# (a serious case of leaning toothpicks)
  echo -en "\\[${RESCOLOR}\\]${STATUS}\\[${P}\\] \\[${UCOLOR}\\]\\u@\\h:\\w\\$ \\[${P}\\]"

default_prompt () {
  export PS1="$PS1ORIG"

export PROMPT_COMMAND="PS1=\"\$(__build_prompt)\""
export -f __build_prompt default_prompt

It’s a result of several hours of trial and (mostly) error, due to quoting rules and escaped backslashes. But this version is working very well for me, so far. The two “export” commands at the end, plus the one near the top, carry through any invocations of plain “su”. In fact, a plain “su”, which invokes a root shell (UID 0), shows immediately the bold prompt to indicate elevated privileges.

Becoming root through “su -” or through a root login, means the prompt command environment has to be re-sourced manually:

. ~gus3/

or some such. But considerable testing of logins, “su”, and “su -” has shown that, for my purposes, it’s working the way I want.


Now that I have the prompt I want, and I’ve gotten it to work with both non-root and root users, how can I make it a standard part of the shell profile on my desktop? Well, I could incorporate it into my ~/.bash_profile for both gus3 and root, but that seems a bit redundant. I have a working script, ready to source into any running Bash shell.

If I owned a van, I’d be allowed to add a hitch, so I could tow a trailer behind it. Well, I own this computer, so I can add things to the shell profile management in /etc/profile.d. I put this in an executable file called /etc/profile.d/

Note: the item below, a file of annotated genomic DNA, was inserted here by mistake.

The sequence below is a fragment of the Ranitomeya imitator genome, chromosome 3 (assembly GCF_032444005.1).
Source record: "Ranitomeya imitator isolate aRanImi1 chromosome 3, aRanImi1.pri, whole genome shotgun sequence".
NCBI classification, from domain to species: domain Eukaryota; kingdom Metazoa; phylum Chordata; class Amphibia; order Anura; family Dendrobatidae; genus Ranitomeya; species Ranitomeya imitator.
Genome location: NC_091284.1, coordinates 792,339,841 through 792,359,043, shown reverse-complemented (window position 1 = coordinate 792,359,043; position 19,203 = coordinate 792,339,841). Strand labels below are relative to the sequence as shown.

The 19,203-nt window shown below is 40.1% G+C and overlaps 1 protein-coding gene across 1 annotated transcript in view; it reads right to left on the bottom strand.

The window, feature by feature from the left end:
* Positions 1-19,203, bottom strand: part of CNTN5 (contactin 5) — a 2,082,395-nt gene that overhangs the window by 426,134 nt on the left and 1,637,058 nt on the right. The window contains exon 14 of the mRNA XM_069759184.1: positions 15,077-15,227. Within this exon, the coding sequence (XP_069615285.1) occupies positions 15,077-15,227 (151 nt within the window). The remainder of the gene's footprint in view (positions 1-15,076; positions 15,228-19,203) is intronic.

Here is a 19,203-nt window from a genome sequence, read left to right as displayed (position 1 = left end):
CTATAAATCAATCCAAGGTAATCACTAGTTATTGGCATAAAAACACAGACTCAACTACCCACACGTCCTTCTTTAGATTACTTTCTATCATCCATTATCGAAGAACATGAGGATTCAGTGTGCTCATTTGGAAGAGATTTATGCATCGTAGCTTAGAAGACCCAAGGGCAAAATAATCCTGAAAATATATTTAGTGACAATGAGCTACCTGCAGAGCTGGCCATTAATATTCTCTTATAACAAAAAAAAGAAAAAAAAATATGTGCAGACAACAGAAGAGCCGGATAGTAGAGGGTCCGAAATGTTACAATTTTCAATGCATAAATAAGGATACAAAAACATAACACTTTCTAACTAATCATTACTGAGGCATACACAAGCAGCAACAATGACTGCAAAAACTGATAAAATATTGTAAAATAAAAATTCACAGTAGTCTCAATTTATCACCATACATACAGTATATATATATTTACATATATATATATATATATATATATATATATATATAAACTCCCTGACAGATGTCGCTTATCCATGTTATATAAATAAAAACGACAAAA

# If the user has an executable ~/.bash_prompt script:
if [ -x ~/.bash_prompt ] ; then
. ~/.bash_prompt

And then I put my custom script into ~/.bash_prompt and /root/.bash_prompt, making both of them executable as well. I can disable any of them whenever I want/need, with a simple “chmod -x”. This gives me a custom prompt for both my regular account and the root account, plus whatever other users I add (not likely). It uses a standard Bash profile management paradigm, and it works superbly on my Slackware desktop. Of course, your global profile configuration directory might be different.

I’ve tested this setup using the Linux text console, xterm, uxterm, konsole, koi8rxterm, and xfce4-terminal. So far, It Works For Me.


Immediate, colorful notification of unsuccessful commands is something I’ve wanted for a while. I’d searched the web for an example of dynamic prompt colors in Bash, but the only one (that I could find) that demonstrates dynamic prompt coloring is this one. A better, more general approach might be to use $(tput setf green) instead of direct ANSI color sequences. I’ll leave that as “an exercise for the reader.”